Essential Elsewhere

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Small Faces: Ogdens' Nut Gone Flake (1968)

26 Nov 2012  |  2 min read  |  1

With Small Faces' brief catalogue of albums now remastered and reissued, their growth towards Ogdens' Nut Gone Flake -- famously in a round cover like a tobacco tin and with panels that opened out -- can now be traced to this, their finest moment. Singer/writer/guitarist Stevie Marriott was one the great British r'n'b singers and the band of singers/writers Ronnie Lane and keyboard... > Read more

Afterglow (US stereo mix)

Dennis Wilson: Pacific Ocean Blue (1977)

8 Sep 2012  |  4 min read  |  1

It was a tragic irony that Dennis Wilson, the only genuine surf-rat in the Beach Boys, should have drowned. But by 1983 when he died in the waters of Marina Del Rey, he was a spent force who had succumbed to alcohol, depression and cocaine -- and he'd only recorded one solo album, Pacific Ocean Blue in 1977. That was also a tragedy because POB suggested that if anyone could have carried the... > Read more

Dennis Wilson: Friday Night

Blue Cheer: Vincebus Eruptum (1968)

23 Aug 2012  |  2 min read  |  3

For many decades I kept a clipping about Blue Cheer and this particular album inside the record cover, and of course when I went to look for it recently it was gone. But the gist of it was this: Blue Cheer were the loudest band in the whole history of ever, according to the writer, and when they recorded this monster in a North Hollywood studio they blew out all the speakers or the desk (the... > Read more

Blue Cheer: Summertime Blues

Little Richard: Here's Little Richard (1957)

20 Aug 2012  |  4 min read  |  1

Among John Lennon's distinctive and funny drawings is a cartoon panel from '79 of him out walking with his son Sean. They encounter a character on the street who tells him "I've been getting in to jazz, man!". Lennon's witheringly funny reply is, "I've been trying to avoid it all my life". In his musical taste at least, Lennon was remarkably consistent. When he said... > Read more

Ready Teddy

Albert King: Born Under a Bad Sign (1967)

23 Jul 2012  |  3 min read

By the time Albert King started recording the music which would appear as his seminal Born Under a Bad Sign album, he'd been around and seen around for so long he'd reached a point – at age 43 – where he knew who he was and what his sound had to be. King's story until these sessions also mirrored the progress of the blues from its acoustic rural origins in the South to the... > Read more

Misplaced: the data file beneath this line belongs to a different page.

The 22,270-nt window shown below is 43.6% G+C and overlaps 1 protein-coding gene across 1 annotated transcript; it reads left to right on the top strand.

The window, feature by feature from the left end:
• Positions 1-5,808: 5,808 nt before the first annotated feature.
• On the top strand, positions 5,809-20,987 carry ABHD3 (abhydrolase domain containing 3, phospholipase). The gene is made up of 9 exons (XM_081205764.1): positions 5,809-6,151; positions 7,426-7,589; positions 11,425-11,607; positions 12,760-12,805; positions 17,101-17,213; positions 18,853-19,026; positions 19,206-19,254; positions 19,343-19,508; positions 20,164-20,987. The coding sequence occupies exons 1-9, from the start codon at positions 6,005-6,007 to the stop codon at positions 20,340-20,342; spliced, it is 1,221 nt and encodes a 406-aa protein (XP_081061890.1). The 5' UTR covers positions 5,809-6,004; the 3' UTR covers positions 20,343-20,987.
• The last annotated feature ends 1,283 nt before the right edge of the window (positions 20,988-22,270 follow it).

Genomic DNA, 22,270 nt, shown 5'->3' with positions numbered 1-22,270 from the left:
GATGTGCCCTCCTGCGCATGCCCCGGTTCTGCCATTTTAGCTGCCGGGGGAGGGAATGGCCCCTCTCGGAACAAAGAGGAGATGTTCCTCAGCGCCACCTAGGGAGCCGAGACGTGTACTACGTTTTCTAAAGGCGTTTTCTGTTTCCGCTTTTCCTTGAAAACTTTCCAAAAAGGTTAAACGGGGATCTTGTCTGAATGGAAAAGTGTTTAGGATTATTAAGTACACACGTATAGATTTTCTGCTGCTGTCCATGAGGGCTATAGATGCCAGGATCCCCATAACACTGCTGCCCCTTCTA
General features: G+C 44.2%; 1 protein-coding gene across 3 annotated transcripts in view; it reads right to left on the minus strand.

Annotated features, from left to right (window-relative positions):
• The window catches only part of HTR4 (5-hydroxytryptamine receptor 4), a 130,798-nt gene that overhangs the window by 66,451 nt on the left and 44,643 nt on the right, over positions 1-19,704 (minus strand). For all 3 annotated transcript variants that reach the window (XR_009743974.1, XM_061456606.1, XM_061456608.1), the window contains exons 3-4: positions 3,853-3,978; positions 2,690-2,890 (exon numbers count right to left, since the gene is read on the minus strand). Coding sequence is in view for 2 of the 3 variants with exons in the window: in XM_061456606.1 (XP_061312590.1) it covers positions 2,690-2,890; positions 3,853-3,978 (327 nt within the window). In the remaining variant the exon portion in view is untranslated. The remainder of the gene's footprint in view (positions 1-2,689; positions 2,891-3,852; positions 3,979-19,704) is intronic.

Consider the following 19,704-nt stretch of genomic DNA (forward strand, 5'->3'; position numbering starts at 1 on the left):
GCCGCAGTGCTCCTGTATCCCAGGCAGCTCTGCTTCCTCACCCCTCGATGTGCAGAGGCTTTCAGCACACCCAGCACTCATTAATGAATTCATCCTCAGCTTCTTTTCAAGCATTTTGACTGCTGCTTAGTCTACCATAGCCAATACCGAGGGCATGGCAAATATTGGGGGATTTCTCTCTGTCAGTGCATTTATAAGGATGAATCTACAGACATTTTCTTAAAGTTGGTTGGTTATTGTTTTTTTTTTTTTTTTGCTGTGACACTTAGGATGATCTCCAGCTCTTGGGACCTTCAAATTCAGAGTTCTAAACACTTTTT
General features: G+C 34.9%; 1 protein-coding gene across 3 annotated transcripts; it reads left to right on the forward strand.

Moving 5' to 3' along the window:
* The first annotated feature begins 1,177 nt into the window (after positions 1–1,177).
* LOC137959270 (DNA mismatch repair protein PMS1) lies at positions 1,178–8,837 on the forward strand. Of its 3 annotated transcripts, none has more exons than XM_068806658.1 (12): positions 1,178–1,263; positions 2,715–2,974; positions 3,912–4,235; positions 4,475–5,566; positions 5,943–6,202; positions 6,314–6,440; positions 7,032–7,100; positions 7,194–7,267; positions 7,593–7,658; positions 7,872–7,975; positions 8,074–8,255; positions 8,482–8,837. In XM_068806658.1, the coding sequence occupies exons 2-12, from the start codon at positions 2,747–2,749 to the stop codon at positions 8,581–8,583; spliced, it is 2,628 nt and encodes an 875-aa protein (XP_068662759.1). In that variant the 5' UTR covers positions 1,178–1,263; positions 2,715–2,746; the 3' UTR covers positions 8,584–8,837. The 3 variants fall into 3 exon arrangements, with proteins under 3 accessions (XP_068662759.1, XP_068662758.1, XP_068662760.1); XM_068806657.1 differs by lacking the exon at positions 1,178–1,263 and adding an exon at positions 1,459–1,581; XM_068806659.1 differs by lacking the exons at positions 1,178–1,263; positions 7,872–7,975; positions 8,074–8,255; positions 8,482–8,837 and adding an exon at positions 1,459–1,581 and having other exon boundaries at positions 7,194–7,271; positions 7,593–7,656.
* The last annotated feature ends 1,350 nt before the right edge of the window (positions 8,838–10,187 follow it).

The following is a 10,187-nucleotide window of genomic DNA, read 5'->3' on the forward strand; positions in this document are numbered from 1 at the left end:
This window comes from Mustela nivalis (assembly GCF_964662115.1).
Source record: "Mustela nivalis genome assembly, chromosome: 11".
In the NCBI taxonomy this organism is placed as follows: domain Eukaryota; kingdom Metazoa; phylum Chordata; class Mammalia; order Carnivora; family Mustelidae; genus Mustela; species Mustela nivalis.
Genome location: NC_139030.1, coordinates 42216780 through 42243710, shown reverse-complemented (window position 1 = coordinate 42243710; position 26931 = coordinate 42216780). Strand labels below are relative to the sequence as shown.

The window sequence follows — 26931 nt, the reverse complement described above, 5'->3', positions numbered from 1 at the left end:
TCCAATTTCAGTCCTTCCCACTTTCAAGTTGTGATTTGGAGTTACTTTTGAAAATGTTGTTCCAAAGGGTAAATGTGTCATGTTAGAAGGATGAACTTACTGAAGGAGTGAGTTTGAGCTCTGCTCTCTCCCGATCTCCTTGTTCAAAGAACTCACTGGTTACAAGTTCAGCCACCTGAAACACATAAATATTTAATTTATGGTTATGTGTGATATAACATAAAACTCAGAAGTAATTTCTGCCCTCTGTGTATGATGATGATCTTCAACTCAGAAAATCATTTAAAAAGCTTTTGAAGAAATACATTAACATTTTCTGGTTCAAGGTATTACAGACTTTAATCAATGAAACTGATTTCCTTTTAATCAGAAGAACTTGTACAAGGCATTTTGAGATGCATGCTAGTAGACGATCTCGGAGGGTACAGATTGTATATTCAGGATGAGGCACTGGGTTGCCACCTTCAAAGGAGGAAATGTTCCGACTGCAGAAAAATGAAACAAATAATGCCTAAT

The Hunter

Pere Ubu, The Modern Dance (1978)

14 Jul 2012  |  3 min read  |  1

It has become fashionable lately to speak of “post-rock” and cite bands such as Tortoise, Sigur Ros and Explosions in the Sky as being groups which use the tools of rock, but create music that isn’t identifiably within the rock genre. Of course nothing comes from nothing and there may just be precedents for post-rock -- such as Pere Ubu out of Cleveland who, in the mid... > Read more

Chinese Radiation

Downliners Sect: The Sect (1964)

24 Jun 2012  |  3 min read

Some people live interesting lives . . . but when it comes time to check out their timing is appalling: the author Aldous Huxley (Brave New World, The Doors of Perception) died the same day John F Kennedy was shot (you can guess who got the greater coverage) and Dean Martin checked out on Christmas Day which isn’t the best time to get a nice obituary. Phil Lynott of Thin Lizzy also... > Read more

Downliners Sect: Be a Sect Maniac

Jon Hassell: Dream Theory in Malaya (1981)

30 May 2012  |  2 min read

When I imported this album in 1981 it was on the basis of faith: faith that the Melody Maker writer who had hailed it was on the money, that Brian Eno who appeared as a collaborator and on whose EG Music imprint it appeared was right, that it would be as good as their previous collaboration, and that it would arrive intact. My faith was vindicated on all counts and the album has proved a... > Read more

Jon Hassell

Merle Haggard: If I Could Only Fly (2000)

14 May 2012  |  2 min read

At the time of this writing in mid 2012, Merle Haggard is 73 and actually, against every preconception we might have about his tough, booze-afflicted life and hard travelling -- he' still looking pretty good. At least, when he appeared at the White House in 2010 to pick yet another well-deserved honour he scrubbed up pretty well. Stories about Haggard are legion and legendary -- we... > Read more

Crazy Moon

T.Rex: Electric Warrior (1971)

7 May 2012  |  2 min read  |  2

By the time of the Tanx album in 1973, things were starting to go sour for T.Rex's frontman Marc Bolan. He hadn't cared when his old champion John Peel had dismissed his glam pop for its shallowness, or that Bowie and others were starting to snap at his heels. He was in fact oblivious to it all, he was far too busy being the star he always wanted to be. So he perhaps never noticed that the... > Read more